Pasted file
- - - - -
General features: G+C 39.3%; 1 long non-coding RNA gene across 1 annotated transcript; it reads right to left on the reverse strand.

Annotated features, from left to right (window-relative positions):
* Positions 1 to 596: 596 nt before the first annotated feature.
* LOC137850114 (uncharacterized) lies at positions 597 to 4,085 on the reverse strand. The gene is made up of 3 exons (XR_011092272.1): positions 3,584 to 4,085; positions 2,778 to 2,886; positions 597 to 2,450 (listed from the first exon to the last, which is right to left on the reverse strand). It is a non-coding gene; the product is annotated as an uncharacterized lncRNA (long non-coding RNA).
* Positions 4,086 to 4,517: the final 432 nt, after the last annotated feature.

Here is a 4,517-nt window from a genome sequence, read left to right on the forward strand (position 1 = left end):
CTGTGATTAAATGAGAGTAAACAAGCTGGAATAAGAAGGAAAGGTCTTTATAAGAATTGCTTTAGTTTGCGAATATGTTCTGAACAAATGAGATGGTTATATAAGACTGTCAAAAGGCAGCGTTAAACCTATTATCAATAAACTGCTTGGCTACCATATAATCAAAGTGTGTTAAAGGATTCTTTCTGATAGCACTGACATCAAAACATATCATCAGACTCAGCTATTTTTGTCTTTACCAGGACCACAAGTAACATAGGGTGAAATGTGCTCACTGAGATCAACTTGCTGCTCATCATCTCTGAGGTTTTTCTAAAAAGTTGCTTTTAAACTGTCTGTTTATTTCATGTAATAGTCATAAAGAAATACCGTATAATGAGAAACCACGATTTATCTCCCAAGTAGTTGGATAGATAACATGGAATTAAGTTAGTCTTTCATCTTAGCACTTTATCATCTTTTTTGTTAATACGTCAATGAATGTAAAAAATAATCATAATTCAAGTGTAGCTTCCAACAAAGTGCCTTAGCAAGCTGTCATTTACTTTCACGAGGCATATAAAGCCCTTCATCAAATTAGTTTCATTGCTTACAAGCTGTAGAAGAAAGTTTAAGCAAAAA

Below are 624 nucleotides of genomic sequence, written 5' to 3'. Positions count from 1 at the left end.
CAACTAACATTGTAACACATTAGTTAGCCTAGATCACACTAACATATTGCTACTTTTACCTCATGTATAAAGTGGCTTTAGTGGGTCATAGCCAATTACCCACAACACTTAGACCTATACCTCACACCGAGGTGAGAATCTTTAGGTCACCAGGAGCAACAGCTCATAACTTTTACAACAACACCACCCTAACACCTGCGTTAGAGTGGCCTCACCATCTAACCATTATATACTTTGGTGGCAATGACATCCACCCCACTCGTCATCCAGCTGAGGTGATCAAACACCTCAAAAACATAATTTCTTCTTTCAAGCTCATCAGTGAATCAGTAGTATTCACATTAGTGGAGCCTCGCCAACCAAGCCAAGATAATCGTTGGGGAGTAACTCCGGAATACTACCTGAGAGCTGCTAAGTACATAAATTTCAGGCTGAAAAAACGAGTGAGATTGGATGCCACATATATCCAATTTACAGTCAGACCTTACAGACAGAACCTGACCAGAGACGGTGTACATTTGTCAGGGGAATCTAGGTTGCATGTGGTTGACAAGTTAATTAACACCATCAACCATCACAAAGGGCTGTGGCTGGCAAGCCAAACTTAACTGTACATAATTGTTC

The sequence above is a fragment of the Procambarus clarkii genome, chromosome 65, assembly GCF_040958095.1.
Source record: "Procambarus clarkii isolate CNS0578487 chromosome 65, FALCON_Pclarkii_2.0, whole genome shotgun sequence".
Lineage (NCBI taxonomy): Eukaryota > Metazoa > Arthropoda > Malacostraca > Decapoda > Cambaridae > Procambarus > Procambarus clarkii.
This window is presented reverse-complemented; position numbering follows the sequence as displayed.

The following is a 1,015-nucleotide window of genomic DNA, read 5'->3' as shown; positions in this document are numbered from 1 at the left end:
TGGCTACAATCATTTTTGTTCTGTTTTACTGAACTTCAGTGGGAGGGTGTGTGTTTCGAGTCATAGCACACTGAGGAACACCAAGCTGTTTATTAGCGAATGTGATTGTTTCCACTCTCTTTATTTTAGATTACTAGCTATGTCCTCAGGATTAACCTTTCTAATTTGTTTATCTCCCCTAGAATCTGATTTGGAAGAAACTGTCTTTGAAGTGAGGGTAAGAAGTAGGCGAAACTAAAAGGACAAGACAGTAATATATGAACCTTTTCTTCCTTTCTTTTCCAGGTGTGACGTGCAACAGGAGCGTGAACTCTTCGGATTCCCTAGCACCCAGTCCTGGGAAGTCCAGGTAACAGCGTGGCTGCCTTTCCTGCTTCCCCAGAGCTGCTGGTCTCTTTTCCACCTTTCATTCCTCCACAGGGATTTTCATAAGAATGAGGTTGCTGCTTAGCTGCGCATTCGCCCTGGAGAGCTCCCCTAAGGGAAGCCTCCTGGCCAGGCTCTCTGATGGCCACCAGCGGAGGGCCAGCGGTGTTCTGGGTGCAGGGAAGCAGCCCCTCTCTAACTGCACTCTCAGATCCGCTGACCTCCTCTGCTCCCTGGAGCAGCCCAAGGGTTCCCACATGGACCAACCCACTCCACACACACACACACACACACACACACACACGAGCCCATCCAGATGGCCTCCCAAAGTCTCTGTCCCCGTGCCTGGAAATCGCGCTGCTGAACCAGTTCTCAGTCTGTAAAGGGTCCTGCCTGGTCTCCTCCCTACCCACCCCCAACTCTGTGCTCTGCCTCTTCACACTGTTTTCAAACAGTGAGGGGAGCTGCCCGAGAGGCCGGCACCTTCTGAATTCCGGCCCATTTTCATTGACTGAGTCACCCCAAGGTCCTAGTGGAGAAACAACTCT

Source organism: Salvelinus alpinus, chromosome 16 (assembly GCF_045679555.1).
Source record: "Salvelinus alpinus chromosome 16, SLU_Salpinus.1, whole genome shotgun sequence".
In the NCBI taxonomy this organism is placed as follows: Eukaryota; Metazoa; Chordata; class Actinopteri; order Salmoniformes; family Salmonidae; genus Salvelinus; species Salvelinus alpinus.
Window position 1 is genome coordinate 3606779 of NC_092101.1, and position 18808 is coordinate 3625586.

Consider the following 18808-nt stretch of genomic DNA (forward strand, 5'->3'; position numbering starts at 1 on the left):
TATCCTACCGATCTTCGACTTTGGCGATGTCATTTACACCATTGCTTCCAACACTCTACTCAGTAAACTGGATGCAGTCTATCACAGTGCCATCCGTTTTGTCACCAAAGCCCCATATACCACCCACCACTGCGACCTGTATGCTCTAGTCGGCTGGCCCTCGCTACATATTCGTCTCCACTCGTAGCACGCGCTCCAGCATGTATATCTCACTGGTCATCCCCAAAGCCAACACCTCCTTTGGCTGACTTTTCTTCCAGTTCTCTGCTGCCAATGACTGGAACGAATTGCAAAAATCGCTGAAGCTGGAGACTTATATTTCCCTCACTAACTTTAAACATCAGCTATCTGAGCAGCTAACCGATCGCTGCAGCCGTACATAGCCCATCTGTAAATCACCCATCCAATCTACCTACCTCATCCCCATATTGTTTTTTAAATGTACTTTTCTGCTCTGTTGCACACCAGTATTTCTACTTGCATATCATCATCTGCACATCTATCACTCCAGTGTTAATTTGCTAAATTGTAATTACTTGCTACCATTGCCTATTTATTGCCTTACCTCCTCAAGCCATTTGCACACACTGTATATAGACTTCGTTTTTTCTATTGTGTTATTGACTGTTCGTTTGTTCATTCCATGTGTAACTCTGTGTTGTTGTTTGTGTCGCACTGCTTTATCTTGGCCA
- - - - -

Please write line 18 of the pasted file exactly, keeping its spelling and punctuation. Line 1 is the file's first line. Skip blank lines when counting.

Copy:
In the NCBI taxonomy this organism is placed as follows: Eukaryota; Metazoa; Chordata; class Actinopteri; order Salmoniformes; family Salmonidae; genus Salvelinus; species Salvelinus alpinus.